But visual delights and adventurous zoo animals aside Madagascar 3’s real strength is in its script. With the addition of Noah Baumbach (Greenberg The Squid and the Whale) to the screenwriting team the script is infused with a heightened level of almost sarcastic gravitas – a welcome addition to the characteristically adult-friendly reference-heavy humor of the other Madagascar films. To bring the script to life Paramount enlisted three more than able actors: Vitaly the Siberian tiger (Bryan Cranston) Gia the Leopard (Jessica Chastain) and Stefano the Italian Sealion (Martin Short). With all three actors draped in European accents it might take viewers a minute to realize that the cantankerous tiger is one and the same as the man who plays an Albuquerque drug lord on Breaking Bad but that makes it that much sweeter to hear him utter slant-curse words like “Bolshevik” with his usual gusto.
Between the laughs the terror of McDormand’s Captain Dubois and the breathtaking virtual European tour the Zoosters’ accidental vacation is one worth taking. Madagascar 3 is by no means an insta-classic but it’s a perfectly suited for your Summer-at-the-movies oasis.
Last year director Garry Marshall hit upon a devilishly canny approach to the romantic comedy. A more polished refinement of Hal Needham’s experimental Cannonball Run method it called for assembling a gaggle of famous faces from across the demographic spectrum and pairing them with a shallow day-in-the-life narrative packed with gobs of gooey sentiment. A cynical strategy to be sure but one that paid handsome dividends: Valentine’s Day earned over $56 million in its opening weekend surpassing even the rosiest of forecasts. Buoyed by the success Marshall and his screenwriter Katherine Fugate hastily retreated to the bowels of Hades to apply their lucrative formula to another holiday historically steeped in romantic significance and New Year’s Eve was born.
Set in Manhattan on the last day of the year New Year’s Eve crams together a dozen or so canned scenarios into one bloated barely coherent mass of cliches. As before Marshall’s recruited an impressive ensemble of minions to do his unholy bidding including Oscar winners Hilary Swank Halle Berry and Robert De Niro the latter luxuriating in a role that didn’t require him to get out of bed. High School Musical’s Zac Efron is paired up with ‘80s icon Michelle Pfeiffer – giving teenage girls and their fathers something to bond over – while Glee’s Lea Michele meets cute with a pajama-clad Ashton Kutcher. There’s Katherine Heigl in a familiar jilted-fiance role Sarah Jessica Parker as a fretful single mom and Chris “Ludacris” Bridges as the most laid-back cop in New York. Sofia Vergara and Hector Elizondo mine for cheap laughs with thick accents – his fake and hers real – and Jessica Biel and Josh Duhamel deftly mix beauty with blandness. Fans of awful music will delight in the sounds of Jon Bon Jovi straining against type to play a relevant pop musician.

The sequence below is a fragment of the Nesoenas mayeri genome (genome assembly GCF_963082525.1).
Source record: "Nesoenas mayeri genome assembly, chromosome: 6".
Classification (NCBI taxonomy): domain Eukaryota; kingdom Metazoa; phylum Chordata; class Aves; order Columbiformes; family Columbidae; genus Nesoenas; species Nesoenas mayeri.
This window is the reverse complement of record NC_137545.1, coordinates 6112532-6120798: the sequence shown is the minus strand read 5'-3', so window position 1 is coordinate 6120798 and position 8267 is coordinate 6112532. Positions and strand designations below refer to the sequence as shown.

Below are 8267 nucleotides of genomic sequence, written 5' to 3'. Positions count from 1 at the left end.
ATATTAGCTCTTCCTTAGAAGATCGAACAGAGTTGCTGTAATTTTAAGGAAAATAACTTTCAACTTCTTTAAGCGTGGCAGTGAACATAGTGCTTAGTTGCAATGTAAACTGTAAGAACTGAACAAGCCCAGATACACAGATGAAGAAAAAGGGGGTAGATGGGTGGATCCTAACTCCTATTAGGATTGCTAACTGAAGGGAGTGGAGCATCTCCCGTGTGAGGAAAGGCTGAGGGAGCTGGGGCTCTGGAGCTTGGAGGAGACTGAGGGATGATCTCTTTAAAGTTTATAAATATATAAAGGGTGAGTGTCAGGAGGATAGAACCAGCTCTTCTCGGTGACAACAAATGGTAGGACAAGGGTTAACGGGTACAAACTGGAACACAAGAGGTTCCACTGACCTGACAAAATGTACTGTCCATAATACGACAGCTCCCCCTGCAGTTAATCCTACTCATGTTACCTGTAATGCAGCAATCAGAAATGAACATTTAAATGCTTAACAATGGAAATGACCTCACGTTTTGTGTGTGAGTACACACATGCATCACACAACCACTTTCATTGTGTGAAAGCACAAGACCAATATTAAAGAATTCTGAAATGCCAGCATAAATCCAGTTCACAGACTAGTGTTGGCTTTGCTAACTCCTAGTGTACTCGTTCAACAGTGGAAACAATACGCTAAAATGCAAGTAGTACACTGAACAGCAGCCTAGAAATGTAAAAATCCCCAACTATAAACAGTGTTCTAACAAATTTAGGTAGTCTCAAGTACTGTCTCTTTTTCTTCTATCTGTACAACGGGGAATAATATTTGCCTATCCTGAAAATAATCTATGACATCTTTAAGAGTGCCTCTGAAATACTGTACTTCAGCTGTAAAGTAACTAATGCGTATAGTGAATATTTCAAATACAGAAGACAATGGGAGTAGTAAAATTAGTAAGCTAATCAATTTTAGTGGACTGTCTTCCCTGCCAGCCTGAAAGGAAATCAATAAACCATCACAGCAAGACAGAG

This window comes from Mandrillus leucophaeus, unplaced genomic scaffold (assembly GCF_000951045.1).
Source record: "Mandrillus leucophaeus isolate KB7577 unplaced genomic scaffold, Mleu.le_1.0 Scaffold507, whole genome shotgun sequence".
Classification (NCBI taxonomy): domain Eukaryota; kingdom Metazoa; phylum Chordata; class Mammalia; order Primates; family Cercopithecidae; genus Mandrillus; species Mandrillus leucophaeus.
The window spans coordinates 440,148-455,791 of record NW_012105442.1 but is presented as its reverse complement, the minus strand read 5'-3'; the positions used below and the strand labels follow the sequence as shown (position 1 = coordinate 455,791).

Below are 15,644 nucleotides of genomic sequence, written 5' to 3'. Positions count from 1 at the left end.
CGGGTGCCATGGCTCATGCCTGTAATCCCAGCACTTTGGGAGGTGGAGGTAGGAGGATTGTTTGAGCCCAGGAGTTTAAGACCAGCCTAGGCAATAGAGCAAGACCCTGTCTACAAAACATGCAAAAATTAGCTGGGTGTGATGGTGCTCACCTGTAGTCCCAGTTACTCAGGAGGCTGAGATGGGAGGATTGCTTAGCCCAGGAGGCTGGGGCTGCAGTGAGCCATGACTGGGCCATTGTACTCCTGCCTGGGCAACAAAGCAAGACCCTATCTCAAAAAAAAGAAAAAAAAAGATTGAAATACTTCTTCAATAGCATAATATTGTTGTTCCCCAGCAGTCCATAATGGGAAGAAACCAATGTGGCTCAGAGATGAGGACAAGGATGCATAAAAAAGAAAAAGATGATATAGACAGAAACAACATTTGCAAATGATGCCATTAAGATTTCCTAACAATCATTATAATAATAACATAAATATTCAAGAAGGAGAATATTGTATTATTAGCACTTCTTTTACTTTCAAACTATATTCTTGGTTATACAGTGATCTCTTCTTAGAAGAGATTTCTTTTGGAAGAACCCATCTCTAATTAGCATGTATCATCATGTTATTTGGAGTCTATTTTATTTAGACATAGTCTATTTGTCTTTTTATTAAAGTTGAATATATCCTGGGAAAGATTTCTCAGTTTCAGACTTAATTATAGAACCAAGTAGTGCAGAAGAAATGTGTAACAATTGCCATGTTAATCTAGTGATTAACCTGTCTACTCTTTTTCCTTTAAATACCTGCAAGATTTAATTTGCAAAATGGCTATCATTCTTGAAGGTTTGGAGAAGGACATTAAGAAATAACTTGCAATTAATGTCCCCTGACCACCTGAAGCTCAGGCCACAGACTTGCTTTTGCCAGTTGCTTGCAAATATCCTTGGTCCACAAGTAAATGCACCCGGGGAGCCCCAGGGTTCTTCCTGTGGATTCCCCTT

The task of interweaving the various storylines is too great for Marshall and New Year’s Eve bears the distinct scent and stain of an editing-room bloodbath with plot holes so gaping that not even the brightest of celebrity smiles can obscure them. But that’s not the point – it never was. You should know better than to expect logic from a film that portrays 24-year-old Efron and 46-year-old Parker as brother-and-sister without bothering to explain how such an apparent scientific miracle might have come to pass. Marshall wagers that by the time the ball drops and the film’s last melodramatic sequence has ended prior transgressions will be absolved and moviegoers will be content to bask in New Year's Eve's artificial glow. The gambit worked for Valentine's Day; this time he may not be so fortunate.